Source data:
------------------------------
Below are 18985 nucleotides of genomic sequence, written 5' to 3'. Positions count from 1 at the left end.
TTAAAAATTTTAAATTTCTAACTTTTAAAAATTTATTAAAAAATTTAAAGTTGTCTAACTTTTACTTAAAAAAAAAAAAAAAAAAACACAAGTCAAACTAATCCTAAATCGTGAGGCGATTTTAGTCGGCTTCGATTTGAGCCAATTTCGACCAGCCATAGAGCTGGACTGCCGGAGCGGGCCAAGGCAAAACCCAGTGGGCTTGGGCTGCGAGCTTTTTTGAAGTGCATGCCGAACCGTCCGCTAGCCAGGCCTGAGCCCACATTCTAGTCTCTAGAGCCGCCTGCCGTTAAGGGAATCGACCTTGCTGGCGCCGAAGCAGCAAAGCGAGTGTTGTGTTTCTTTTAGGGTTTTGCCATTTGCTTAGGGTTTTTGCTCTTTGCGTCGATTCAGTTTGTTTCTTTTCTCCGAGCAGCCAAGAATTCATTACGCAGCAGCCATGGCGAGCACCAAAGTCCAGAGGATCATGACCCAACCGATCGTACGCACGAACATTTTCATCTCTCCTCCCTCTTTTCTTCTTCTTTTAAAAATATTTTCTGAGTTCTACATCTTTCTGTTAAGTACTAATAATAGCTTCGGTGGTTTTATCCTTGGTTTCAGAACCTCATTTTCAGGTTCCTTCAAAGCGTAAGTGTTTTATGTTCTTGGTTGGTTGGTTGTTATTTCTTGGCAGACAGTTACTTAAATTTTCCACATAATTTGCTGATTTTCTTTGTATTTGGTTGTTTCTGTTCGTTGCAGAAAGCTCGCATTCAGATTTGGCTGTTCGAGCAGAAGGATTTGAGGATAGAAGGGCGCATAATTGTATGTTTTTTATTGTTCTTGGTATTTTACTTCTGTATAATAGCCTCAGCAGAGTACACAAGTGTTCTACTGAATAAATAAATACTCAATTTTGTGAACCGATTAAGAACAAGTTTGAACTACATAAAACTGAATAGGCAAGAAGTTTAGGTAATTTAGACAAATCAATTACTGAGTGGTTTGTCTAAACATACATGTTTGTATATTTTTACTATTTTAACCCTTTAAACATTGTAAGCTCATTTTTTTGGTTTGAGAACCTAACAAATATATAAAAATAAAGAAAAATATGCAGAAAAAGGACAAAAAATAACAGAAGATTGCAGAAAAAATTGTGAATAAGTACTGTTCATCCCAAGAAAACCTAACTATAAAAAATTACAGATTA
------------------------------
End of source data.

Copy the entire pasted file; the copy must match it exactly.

Below are 18985 nucleotides of genomic sequence, written 5' to 3'. Positions count from 1 at the left end.
TTAAAAATTTTAAATTTCTAACTTTTAAAAATTTATTAAAAAATTTAAAGTTGTCTAACTTTTACTTAAAAAAAAAAAAAAAAAAACACAAGTCAAACTAATCCTAAATCGTGAGGCGATTTTAGTCGGCTTCGATTTGAGCCAATTTCGACCAGCCATAGAGCTGGACTGCCGGAGCGGGCCAAGGCAAAACCCAGTGGGCTTGGGCTGCGAGCTTTTTTGAAGTGCATGCCGAACCGTCCGCTAGCCAGGCCTGAGCCCACATTCTAGTCTCTAGAGCCGCCTGCCGTTAAGGGAATCGACCTTGCTGGCGCCGAAGCAGCAAAGCGAGTGTTGTGTTTCTTTTAGGGTTTTGCCATTTGCTTAGGGTTTTTGCTCTTTGCGTCGATTCAGTTTGTTTCTTTTCTCCGAGCAGCCAAGAATTCATTACGCAGCAGCCATGGCGAGCACCAAAGTCCAGAGGATCATGACCCAACCGATCGTACGCACGAACATTTTCATCTCTCCTCCCTCTTTTCTTCTTCTTTTAAAAATATTTTCTGAGTTCTACATCTTTCTGTTAAGTACTAATAATAGCTTCGGTGGTTTTATCCTTGGTTTCAGAACCTCATTTTCAGGTTCCTTCAAAGCGTAAGTGTTTTATGTTCTTGGTTGGTTGGTTGTTATTTCTTGGCAGACAGTTACTTAAATTTTCCACATAATTTGCTGATTTTCTTTGTATTTGGTTGTTTCTGTTCGTTGCAGAAAGCTCGCATTCAGATTTGGCTGTTCGAGCAGAAGGATTTGAGGATAGAAGGGCGCATAATTGTATGTTTTTTATTGTTCTTGGTATTTTACTTCTGTATAATAGCCTCAGCAGAGTACACAAGTGTTCTACTGAATAAATAAATACTCAATTTTGTGAACCGATTAAGAACAAGTTTGAACTACATAAAACTGAATAGGCAAGAAGTTTAGGTAATTTAGACAAATCAATTACTGAGTGGTTTGTCTAAACATACATGTTTGTATATTTTTACTATTTTAACCCTTTAAACATTGTAAGCTCATTTTTTTGGTTTGAGAACCTAACAAATATATAAAAATAAAGAAAAATATGCAGAAAAAGGACAAAAAATAACAGAAGATTGCAGAAAAAATTGTGAATAAGTACTGTTCATCCCAAGAAAACCTAACTATAAAAAATTACAGATTA